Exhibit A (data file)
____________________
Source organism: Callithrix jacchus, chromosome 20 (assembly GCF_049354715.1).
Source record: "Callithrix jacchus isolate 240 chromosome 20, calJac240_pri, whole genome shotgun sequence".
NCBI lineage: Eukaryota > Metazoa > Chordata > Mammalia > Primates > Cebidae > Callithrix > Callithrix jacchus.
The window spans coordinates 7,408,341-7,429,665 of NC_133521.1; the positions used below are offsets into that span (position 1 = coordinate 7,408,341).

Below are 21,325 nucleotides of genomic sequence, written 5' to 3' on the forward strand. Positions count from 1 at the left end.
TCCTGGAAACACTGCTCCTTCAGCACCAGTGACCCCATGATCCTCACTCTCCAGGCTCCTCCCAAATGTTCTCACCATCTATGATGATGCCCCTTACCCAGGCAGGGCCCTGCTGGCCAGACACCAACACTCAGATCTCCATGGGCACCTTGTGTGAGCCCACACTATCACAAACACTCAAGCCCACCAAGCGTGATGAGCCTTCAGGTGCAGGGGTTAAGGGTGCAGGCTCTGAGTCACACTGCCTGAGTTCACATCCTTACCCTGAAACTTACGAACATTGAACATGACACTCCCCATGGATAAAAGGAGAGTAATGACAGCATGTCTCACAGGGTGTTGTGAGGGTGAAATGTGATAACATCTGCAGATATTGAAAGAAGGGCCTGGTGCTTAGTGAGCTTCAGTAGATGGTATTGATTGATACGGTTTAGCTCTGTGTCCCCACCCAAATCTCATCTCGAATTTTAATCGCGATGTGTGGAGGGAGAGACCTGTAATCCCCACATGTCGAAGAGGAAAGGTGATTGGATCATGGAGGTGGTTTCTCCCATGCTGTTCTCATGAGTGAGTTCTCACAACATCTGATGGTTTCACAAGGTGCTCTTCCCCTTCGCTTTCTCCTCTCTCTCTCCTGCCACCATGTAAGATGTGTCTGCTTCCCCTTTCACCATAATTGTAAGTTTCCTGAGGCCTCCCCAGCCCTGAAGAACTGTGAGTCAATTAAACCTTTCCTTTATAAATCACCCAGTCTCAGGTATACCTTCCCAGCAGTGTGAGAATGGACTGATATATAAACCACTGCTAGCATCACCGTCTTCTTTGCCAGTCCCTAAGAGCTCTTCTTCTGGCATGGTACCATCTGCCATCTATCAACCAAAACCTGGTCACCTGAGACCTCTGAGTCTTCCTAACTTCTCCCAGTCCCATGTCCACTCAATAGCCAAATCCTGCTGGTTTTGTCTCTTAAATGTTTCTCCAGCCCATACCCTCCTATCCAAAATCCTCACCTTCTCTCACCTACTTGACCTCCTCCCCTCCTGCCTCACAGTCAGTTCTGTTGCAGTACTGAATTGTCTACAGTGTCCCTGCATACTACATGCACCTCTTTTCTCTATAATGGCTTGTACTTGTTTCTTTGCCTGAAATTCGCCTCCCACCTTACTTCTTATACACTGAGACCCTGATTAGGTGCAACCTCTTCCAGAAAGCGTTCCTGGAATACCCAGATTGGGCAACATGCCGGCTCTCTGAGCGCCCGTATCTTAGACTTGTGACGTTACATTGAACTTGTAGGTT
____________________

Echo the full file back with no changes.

Source organism: Callithrix jacchus, chromosome 20 (assembly GCF_049354715.1).
Source record: "Callithrix jacchus isolate 240 chromosome 20, calJac240_pri, whole genome shotgun sequence".
NCBI lineage: Eukaryota > Metazoa > Chordata > Mammalia > Primates > Cebidae > Callithrix > Callithrix jacchus.
The window spans coordinates 7,408,341-7,429,665 of NC_133521.1; the positions used below are offsets into that span (position 1 = coordinate 7,408,341).

Below are 21,325 nucleotides of genomic sequence, written 5' to 3' on the forward strand. Positions count from 1 at the left end.
TCCTGGAAACACTGCTCCTTCAGCACCAGTGACCCCATGATCCTCACTCTCCAGGCTCCTCCCAAATGTTCTCACCATCTATGATGATGCCCCTTACCCAGGCAGGGCCCTGCTGGCCAGACACCAACACTCAGATCTCCATGGGCACCTTGTGTGAGCCCACACTATCACAAACACTCAAGCCCACCAAGCGTGATGAGCCTTCAGGTGCAGGGGTTAAGGGTGCAGGCTCTGAGTCACACTGCCTGAGTTCACATCCTTACCCTGAAACTTACGAACATTGAACATGACACTCCCCATGGATAAAAGGAGAGTAATGACAGCATGTCTCACAGGGTGTTGTGAGGGTGAAATGTGATAACATCTGCAGATATTGAAAGAAGGGCCTGGTGCTTAGTGAGCTTCAGTAGATGGTATTGATTGATACGGTTTAGCTCTGTGTCCCCACCCAAATCTCATCTCGAATTTTAATCGCGATGTGTGGAGGGAGAGACCTGTAATCCCCACATGTCGAAGAGGAAAGGTGATTGGATCATGGAGGTGGTTTCTCCCATGCTGTTCTCATGAGTGAGTTCTCACAACATCTGATGGTTTCACAAGGTGCTCTTCCCCTTCGCTTTCTCCTCTCTCTCTCCTGCCACCATGTAAGATGTGTCTGCTTCCCCTTTCACCATAATTGTAAGTTTCCTGAGGCCTCCCCAGCCCTGAAGAACTGTGAGTCAATTAAACCTTTCCTTTATAAATCACCCAGTCTCAGGTATACCTTCCCAGCAGTGTGAGAATGGACTGATATATAAACCACTGCTAGCATCACCGTCTTCTTTGCCAGTCCCTAAGAGCTCTTCTTCTGGCATGGTACCATCTGCCATCTATCAACCAAAACCTGGTCACCTGAGACCTCTGAGTCTTCCTAACTTCTCCCAGTCCCATGTCCACTCAATAGCCAAATCCTGCTGGTTTTGTCTCTTAAATGTTTCTCCAGCCCATACCCTCCTATCCAAAATCCTCACCTTCTCTCACCTACTTGACCTCCTCCCCTCCTGCCTCACAGTCAGTTCTGTTGCAGTACTGAATTGTCTACAGTGTCCCTGCATACTACATGCACCTCTTTTCTCTATAATGGCTTGTACTTGTTTCTTTGCCTGAAATTCGCCTCCCACCTTACTTCTTATACACTGAGACCCTGATTAGGTGCAACCTCTTCCAGAAAGCGTTCCTGGAATACCCAGATTGGGCAACATGCCGGCTCTCTGAGCGCCCGTATCTTAGACTTGTGACGTTACATTGAACTTGTAGGTT